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Title:Investigating genetic vulnerability to chronic wasting disease in endangered cervid taxa
Author(s):Perrin-Stowe, Tolulope Naijali
Director of Research:Roca, Alfred
Doctoral Committee Chair(s):Roca, Alfred
Doctoral Committee Member(s):Suarez, Andrew; Harmon-Threatt, Alexandra; Miller, David
Department / Program:School of Integrative Biology
Discipline:Ecol, Evol, Conservation Biol
Degree Granting Institution:University of Illinois at Urbana-Champaign
chronic wasting disease
Abstract:Chronic wasting disease (CWD) is a transmissible spongiform encephalopathy (TSE). TSEs are a group of progressive neurodegenerative diseases caused by prions. Prions are misfolded infectious proteins with a stable altered structure that allows them to induce conformational changes in normal proteins and make them infectious prions. As the infection spreads, it causes irreversible damage primarily in the brain and lymphoid tissues, and ultimately causes death. CWD is transmissible directly through the bodily fluids of infected animals, and can be shed into the environment as well as on a variety of manmade surfaces, which can potentially remain infectious for years. CWD has spread geographically across North America and has recently been identified in cervid populations in Eurasia. In light of this, efforts have increased to monitor and manage populations to reduce the spread of CWD. In various cervid species, genetic variants of PRNP, the prion gene, have been associated with either reduced or increased CWD susceptibility in exposed populations. In this thesis, I assess PRNP variation in endangered cervid taxa to identify polymorphisms that are potentially associated with differing vulnerability to CWD. In Chapter 1, I introduce the biological background and current status of CWD in cervids. In Chapter 2, I assess two white-tailed deer subspecies (Odocoileus virginianus clavium & O. v. leucurus) listed under the Endangered Species Act, to assess the potential vulnerability to the populations if exposed to CWD. CWD has been detected in other free-ranging subspecies of white-tailed deer and continues to spread geographically, making this investigation particularly pressing. In Chapter 3, I determine the PRNP polymorphisms of captive Pere David’s deer (Elaphurus davidianus), which are classified as extinct in the wild, and are kept in various captive breeding programs at zoos accredited by the Association of Zoos and Aquariums (AZA), and relate the findings to their management in captive populations. In chapter 4, I assess PRNP polymorphisms in endangered Eld’s deer (Rucervus eldii thamin), also held in captive breeding programs at zoos accredited by AZA, to determine their potential vulnerability to CWD. In this thesis, I investigate the genetics of CWD vulnerability in four cervid taxa of conservation concern. The findings in this thesis can be taken into consideration for the management of wild and captive cervids in regards to CWD.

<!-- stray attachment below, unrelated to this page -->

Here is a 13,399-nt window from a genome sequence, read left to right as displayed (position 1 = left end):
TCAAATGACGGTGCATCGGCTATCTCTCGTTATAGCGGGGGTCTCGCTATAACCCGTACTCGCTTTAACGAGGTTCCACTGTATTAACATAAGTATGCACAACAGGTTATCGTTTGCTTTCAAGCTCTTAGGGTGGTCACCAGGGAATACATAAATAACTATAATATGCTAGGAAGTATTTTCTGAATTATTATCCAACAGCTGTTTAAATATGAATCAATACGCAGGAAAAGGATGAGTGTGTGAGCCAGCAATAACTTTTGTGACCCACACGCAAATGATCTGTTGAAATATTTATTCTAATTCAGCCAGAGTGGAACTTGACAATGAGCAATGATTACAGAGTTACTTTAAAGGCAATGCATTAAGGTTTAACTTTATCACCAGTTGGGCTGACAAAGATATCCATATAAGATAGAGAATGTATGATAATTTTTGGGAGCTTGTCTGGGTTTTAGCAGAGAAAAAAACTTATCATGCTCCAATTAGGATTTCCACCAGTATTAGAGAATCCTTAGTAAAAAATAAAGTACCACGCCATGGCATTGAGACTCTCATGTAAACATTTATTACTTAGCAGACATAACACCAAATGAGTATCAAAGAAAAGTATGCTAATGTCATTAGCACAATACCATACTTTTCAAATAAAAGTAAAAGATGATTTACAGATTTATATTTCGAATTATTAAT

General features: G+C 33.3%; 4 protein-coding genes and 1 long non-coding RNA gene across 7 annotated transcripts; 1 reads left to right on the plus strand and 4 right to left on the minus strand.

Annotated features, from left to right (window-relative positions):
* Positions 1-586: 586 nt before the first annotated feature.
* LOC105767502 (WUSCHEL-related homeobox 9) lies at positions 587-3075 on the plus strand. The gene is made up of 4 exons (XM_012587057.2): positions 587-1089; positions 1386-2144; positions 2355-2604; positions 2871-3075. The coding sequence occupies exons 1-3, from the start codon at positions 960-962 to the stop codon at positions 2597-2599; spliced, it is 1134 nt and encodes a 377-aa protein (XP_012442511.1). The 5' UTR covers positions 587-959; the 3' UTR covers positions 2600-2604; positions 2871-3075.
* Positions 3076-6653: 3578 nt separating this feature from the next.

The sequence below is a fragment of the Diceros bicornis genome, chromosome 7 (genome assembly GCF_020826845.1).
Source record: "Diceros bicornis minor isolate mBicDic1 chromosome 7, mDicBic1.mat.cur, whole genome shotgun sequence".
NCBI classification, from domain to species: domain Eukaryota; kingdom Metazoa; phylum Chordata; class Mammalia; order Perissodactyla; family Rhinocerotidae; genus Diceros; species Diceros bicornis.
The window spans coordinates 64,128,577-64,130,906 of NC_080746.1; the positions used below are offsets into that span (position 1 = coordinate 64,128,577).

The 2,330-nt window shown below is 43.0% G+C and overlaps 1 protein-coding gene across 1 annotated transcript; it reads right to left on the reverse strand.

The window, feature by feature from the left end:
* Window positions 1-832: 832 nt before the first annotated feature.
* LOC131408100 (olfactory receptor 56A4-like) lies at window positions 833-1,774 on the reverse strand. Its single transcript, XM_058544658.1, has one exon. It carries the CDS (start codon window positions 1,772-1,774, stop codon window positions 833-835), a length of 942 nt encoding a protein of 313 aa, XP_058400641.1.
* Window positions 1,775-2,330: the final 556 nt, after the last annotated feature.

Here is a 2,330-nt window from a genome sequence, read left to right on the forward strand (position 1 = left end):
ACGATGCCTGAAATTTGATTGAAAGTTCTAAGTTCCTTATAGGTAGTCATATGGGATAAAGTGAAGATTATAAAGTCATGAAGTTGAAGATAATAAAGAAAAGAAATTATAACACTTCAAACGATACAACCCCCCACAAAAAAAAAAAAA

Issue Date:2021-04-20
Rights Information:Copyright 2021 Tolulope Naijali Perrin-Stowe
Date Available in IDEALS:2021-09-17
Date Deposited:2021-05

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